Stone Age Pottery: History, Designs & Patterns

Instructor: Christopher Muscato

Chris has a master's degree in history and teaches at the University of Northern Colorado.

Pottery is a big deal in human history. In this lesson, we're going to explore the invention of pottery and its spread around the world way back in the Stone Age.

Stone Age Pottery

Human history is full of invention. Many of these inventions seem pretty commonplace to us today, until we stop to think about what the world would have been like without them. For example, storage vessels and pots are something we're pretty used to. Now imagine a world without any vases, pots, or containers of any type. That would be terrible.

Pottery was one of the first great inventions in history to truly transform human lives and societies. But where did it come from? And how was it developed? To understand that, we need to start by dividing the Stone Age in two distinct eras, the Paleolithic (Old Stone Age) and Neolithic (New Stone Age). While humans of both eras used stone tools and did not have metal, they were very different. Paleolithic people were hunters and gatherers, while the Neolithic Revolution ushered in the development of agriculture and permanent, settled societies.

For a long time, archeologists believed that pottery was an invention of the Neolithic era. This made sense; people who lived in one place had the time to make ceramics, surplus resources to store in them, and space to keep them without having to carry them from campsite to campsite. However, more and more evidence has emerged which suggests that this may not be the case, at least not everywhere. Pottery may have begun transforming human societies even earlier than we previously thought.

Pottery in East Asia

So, who were the first people to develop pottery, and how'd they do it? In 2012, archeologists announced an incredible discovery: the oldest functional pottery in the world. It was found in the Xianrendong Cave of China, and dated to 18,000 BCE. That's millennia before the advent of farming, proving that pottery did exist before the Neolithic Revolution.

But why? That question is harder to answer. Some archeologists think that global cooling around this time may have made resources scarce, so people developed ways to store food supplies and save them for later. Regardless, people in China were producing pottery for storage long ago. The pottery was crude and rough, but functional. That technology began spreading across East Asia, reaching Japan's Paleolithic Jomon culture around 14,500 BCE.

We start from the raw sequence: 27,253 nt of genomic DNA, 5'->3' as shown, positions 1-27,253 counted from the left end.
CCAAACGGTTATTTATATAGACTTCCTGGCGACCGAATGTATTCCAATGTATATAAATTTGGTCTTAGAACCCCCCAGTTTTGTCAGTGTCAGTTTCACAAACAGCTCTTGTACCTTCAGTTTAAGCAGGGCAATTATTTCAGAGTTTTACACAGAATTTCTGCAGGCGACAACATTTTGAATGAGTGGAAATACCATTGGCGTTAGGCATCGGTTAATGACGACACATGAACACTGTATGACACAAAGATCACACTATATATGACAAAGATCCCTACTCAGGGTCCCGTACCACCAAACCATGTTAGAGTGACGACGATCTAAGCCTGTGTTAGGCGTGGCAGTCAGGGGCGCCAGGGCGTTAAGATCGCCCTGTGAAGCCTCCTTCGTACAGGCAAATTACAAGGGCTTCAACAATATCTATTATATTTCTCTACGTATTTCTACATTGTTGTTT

Jomon potters were creative and innovative in their designs
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By the time the Neolithic Revolution occurred, pottery was well established in East Asia. However, farming brought with it other inventions, like the wheel. With the potter's wheel, as well as more refined techniques for preparing clay, East Asian pottery become smoother, more sophisticated, and often highly decorative.

Pottery in Europe and West Asia

If pottery was first developed in East Asia, how'd it end up in Europe? Europe is actually home to the world's oldest fire-baked ceramic. This artifact is a decorative figurine, called the Venus of Dolni Vestonice, which was found in the Czech Republic and dates to roughly 25,000 BCE. So, Neolithic people knew how to make ceramics, but they don't seem to have created functional storage vessels until that knowledge made its way across Central Asia.

Pottery emerged in Mesopotamian, Persian, and Egyptian societies before appearing in Greece between 7,000 and 6,000 BCE. The Greeks really took to ceramics, which became some of the most sought-after trade items in the Mediterranean. The oldest Greek vases of the early Neolithic era were plain and crude, but were soon decorated with blended black and red patterns. As the Neolithic era advanced, Greek ceramics became more sophisticated and started taking on the characteristic black, red, and cream patterns that would later define the Greek aesthetic.

Neolithic Greek ceramic vessel
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The Americas

Finally, let's look at the development of pottery in the Americas. The Americas are interesting because few societies ever developed metal, so the term ''Stone Age'' is less descriptive. Additionally, a number of cultures in this hemisphere never chose to give up nomadic lifestyles for farming. Still, pottery became a definitive and important art form across both North and South America.

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